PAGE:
Since 2012, Hatim Belyamani – aka HAT – unites artists in an ever-evolving audio-visual dance between traditional music and digital remix art. In his one-of-a-kind live show, HAT is as an orchestra conductor from the future, beaming traditional musicians from the four corners of the world onto a big screen, and shaping them harmoniously into new electro beats.
Growing up in Morocco, surrounded by sounds of the country’s Arabic, Amazigh, and Sub-Saharan African origins, Hatim was an award-winning classical pianist and guitarist before finding his voice in electronic music. In 2012, inspired to celebrate his roots, Hatim founded Remix ←→ Culture, a non-profit organization that bridges cultural divides through the transformative power of music, film, and remix. Hatim and his team traverse the globe, capturing the sights and sounds of underrepresented musical traditions, which they share for free online under a Creative Commons license. HAT’s performances are a live remixing of these videos, seamlessly blending the traditional with the experimental – acoustic trance with electronic dance – connecting his audiences to distant cultures in a unique audio-visual journey.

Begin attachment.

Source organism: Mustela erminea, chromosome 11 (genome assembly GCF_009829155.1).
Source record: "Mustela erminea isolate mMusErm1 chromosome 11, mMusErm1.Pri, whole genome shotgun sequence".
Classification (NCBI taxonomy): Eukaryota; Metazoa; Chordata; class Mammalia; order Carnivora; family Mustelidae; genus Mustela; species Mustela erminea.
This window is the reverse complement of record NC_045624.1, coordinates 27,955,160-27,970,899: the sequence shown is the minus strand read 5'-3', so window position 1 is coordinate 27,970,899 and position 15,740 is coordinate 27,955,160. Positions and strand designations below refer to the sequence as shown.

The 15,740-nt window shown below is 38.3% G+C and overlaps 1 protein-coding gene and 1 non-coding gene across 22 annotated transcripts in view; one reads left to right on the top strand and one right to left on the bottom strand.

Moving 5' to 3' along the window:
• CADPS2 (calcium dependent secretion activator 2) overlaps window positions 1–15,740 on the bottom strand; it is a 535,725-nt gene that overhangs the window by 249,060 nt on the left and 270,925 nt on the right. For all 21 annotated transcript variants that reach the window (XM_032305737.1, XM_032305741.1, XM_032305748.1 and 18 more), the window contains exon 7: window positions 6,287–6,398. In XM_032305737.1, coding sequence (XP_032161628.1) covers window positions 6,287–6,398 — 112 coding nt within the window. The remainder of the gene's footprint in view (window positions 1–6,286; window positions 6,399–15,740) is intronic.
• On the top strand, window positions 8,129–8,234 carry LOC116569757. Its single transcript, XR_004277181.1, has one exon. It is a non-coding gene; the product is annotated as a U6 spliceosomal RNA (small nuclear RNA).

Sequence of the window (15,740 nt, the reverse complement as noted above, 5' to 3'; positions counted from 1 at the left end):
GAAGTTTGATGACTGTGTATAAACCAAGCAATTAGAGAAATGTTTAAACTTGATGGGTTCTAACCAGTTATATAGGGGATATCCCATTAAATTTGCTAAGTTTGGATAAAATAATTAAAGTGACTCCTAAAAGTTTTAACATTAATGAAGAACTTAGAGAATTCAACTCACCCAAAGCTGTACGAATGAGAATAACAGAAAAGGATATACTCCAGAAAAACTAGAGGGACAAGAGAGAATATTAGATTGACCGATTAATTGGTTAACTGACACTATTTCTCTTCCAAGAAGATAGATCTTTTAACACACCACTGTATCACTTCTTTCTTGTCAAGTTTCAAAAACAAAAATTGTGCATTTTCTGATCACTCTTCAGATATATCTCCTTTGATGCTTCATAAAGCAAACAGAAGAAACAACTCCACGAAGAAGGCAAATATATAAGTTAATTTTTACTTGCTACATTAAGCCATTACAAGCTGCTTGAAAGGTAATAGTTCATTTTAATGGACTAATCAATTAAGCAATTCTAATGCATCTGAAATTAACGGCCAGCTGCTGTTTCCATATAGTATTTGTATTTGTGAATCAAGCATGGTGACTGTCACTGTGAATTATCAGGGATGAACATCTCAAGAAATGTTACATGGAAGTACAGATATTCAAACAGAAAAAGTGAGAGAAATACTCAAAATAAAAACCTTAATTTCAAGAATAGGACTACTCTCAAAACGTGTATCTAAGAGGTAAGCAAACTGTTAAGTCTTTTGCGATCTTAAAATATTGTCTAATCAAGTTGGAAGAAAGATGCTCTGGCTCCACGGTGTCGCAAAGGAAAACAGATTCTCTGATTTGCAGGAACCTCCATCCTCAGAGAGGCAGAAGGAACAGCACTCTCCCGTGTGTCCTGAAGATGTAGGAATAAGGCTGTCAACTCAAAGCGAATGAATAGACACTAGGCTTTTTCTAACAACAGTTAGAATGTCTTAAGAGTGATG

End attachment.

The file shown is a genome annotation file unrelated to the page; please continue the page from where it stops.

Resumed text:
HAT has performed at various festivals and venues around the world, including the Lincoln Center in NY, Roskilde Festival in Denmark, WOMEX in Spain, and Rec Beat in Brazil.
The project has received increasing acclaim since its inception, in countless print, TV, radio, and online media outlets.
I am delighted to see the work [HAT is] doing, I feel that Moroccan traditional music is a vast treasure that needs to be valued, and bringing it into the digital world as [HAT is] doing is a vital and powerful project.
-Justin Adams - Guitarist (Robert Plant & the Sensational Shapeshifters)
Hatim is now shifting his attention to the diverse and rich musical heritage of various immigrant communities in NY. A series of projects with these communities is in the works, notably one in collaboration with the world-class filmmaker Vincent Moon, which premiered in NYC in October 2018.
Cover photo by Andy Isaacson